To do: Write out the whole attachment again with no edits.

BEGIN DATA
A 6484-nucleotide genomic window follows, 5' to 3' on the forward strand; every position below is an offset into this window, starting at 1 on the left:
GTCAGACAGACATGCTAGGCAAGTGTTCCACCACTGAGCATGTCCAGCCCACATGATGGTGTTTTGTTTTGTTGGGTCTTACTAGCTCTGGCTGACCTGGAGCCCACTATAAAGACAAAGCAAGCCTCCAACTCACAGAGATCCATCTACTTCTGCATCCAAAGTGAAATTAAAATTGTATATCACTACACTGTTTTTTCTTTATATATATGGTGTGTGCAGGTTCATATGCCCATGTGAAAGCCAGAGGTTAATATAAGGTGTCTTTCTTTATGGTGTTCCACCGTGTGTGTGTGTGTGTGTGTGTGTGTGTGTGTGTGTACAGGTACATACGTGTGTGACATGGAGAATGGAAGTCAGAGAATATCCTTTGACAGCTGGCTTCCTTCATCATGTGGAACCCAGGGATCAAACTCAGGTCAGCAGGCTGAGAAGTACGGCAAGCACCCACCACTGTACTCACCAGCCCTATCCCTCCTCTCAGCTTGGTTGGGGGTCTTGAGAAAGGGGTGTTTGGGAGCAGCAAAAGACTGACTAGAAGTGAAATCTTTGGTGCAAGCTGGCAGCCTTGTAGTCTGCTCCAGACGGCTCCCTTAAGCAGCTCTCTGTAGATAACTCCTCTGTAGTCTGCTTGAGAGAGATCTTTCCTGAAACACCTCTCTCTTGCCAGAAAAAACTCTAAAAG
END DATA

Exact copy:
A 6484-nucleotide genomic window follows, 5' to 3' on the forward strand; every position below is an offset into this window, starting at 1 on the left:
GTCAGACAGACATGCTAGGCAAGTGTTCCACCACTGAGCATGTCCAGCCCACATGATGGTGTTTTGTTTTGTTGGGTCTTACTAGCTCTGGCTGACCTGGAGCCCACTATAAAGACAAAGCAAGCCTCCAACTCACAGAGATCCATCTACTTCTGCATCCAAAGTGAAATTAAAATTGTATATCACTACACTGTTTTTTCTTTATATATATGGTGTGTGCAGGTTCATATGCCCATGTGAAAGCCAGAGGTTAATATAAGGTGTCTTTCTTTATGGTGTTCCACCGTGTGTGTGTGTGTGTGTGTGTGTGTGTGTGTGTGTACAGGTACATACGTGTGTGACATGGAGAATGGAAGTCAGAGAATATCCTTTGACAGCTGGCTTCCTTCATCATGTGGAACCCAGGGATCAAACTCAGGTCAGCAGGCTGAGAAGTACGGCAAGCACCCACCACTGTACTCACCAGCCCTATCCCTCCTCTCAGCTTGGTTGGGGGTCTTGAGAAAGGGGTGTTTGGGAGCAGCAAAAGACTGACTAGAAGTGAAATCTTTGGTGCAAGCTGGCAGCCTTGTAGTCTGCTCCAGACGGCTCCCTTAAGCAGCTCTCTGTAGATAACTCCTCTGTAGTCTGCTTGAGAGAGATCTTTCCTGAAACACCTCTCTCTTGCCAGAAAAAACTCTAAAAG